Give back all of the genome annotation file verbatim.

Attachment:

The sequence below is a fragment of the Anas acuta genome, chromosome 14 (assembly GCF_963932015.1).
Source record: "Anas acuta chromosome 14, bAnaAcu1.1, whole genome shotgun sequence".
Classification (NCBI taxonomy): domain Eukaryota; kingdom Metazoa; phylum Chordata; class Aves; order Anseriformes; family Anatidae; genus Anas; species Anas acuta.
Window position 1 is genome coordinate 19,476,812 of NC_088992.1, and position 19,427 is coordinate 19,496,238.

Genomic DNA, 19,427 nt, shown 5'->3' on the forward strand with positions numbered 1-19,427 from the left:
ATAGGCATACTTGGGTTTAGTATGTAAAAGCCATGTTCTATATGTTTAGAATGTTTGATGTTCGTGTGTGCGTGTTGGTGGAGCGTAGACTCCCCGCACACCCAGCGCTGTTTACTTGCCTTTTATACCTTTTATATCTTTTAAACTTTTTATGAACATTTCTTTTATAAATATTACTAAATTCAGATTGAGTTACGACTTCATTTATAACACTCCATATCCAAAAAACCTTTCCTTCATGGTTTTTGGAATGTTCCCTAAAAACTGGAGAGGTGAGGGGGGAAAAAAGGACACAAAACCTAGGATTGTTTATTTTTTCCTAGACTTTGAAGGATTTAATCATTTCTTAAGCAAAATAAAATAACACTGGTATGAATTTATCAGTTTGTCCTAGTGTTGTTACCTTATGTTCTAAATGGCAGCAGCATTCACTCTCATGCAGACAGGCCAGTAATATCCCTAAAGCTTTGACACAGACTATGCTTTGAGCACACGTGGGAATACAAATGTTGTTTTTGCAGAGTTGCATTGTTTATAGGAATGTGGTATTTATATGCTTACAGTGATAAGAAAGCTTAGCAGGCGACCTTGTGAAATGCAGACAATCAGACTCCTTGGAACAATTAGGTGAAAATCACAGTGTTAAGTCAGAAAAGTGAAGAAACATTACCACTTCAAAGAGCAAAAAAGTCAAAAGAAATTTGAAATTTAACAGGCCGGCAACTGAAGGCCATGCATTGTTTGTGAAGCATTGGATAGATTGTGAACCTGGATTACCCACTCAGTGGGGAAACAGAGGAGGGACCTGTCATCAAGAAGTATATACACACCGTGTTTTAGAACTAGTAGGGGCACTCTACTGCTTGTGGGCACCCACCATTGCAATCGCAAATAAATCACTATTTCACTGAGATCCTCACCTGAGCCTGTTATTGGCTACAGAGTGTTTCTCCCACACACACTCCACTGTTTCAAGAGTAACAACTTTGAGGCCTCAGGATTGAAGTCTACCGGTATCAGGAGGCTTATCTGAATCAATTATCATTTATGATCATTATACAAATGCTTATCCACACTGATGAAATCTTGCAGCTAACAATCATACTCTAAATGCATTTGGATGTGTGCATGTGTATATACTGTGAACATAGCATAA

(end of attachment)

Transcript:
The sequence below is a fragment of the Anas acuta genome, chromosome 14 (assembly GCF_963932015.1).
Source record: "Anas acuta chromosome 14, bAnaAcu1.1, whole genome shotgun sequence".
Classification (NCBI taxonomy): domain Eukaryota; kingdom Metazoa; phylum Chordata; class Aves; order Anseriformes; family Anatidae; genus Anas; species Anas acuta.
Window position 1 is genome coordinate 19,476,812 of NC_088992.1, and position 19,427 is coordinate 19,496,238.

Genomic DNA, 19,427 nt, shown 5'->3' on the forward strand with positions numbered 1-19,427 from the left:
ATAGGCATACTTGGGTTTAGTATGTAAAAGCCATGTTCTATATGTTTAGAATGTTTGATGTTCGTGTGTGCGTGTTGGTGGAGCGTAGACTCCCCGCACACCCAGCGCTGTTTACTTGCCTTTTATACCTTTTATATCTTTTAAACTTTTTATGAACATTTCTTTTATAAATATTACTAAATTCAGATTGAGTTACGACTTCATTTATAACACTCCATATCCAAAAAACCTTTCCTTCATGGTTTTTGGAATGTTCCCTAAAAACTGGAGAGGTGAGGGGGGAAAAAAGGACACAAAACCTAGGATTGTTTATTTTTTCCTAGACTTTGAAGGATTTAATCATTTCTTAAGCAAAATAAAATAACACTGGTATGAATTTATCAGTTTGTCCTAGTGTTGTTACCTTATGTTCTAAATGGCAGCAGCATTCACTCTCATGCAGACAGGCCAGTAATATCCCTAAAGCTTTGACACAGACTATGCTTTGAGCACACGTGGGAATACAAATGTTGTTTTTGCAGAGTTGCATTGTTTATAGGAATGTGGTATTTATATGCTTACAGTGATAAGAAAGCTTAGCAGGCGACCTTGTGAAATGCAGACAATCAGACTCCTTGGAACAATTAGGTGAAAATCACAGTGTTAAGTCAGAAAAGTGAAGAAACATTACCACTTCAAAGAGCAAAAAAGTCAAAAGAAATTTGAAATTTAACAGGCCGGCAACTGAAGGCCATGCATTGTTTGTGAAGCATTGGATAGATTGTGAACCTGGATTACCCACTCAGTGGGGAAACAGAGGAGGGACCTGTCATCAAGAAGTATATACACACCGTGTTTTAGAACTAGTAGGGGCACTCTACTGCTTGTGGGCACCCACCATTGCAATCGCAAATAAATCACTATTTCACTGAGATCCTCACCTGAGCCTGTTATTGGCTACAGAGTGTTTCTCCCACACACACTCCACTGTTTCAAGAGTAACAACTTTGAGGCCTCAGGATTGAAGTCTACCGGTATCAGGAGGCTTATCTGAATCAATTATCATTTATGATCATTATACAAATGCTTATCCACACTGATGAAATCTTGCAGCTAACAATCATACTCTAAATGCATTTGGATGTGTGCATGTGTATATACTGTGAACATAGCATAA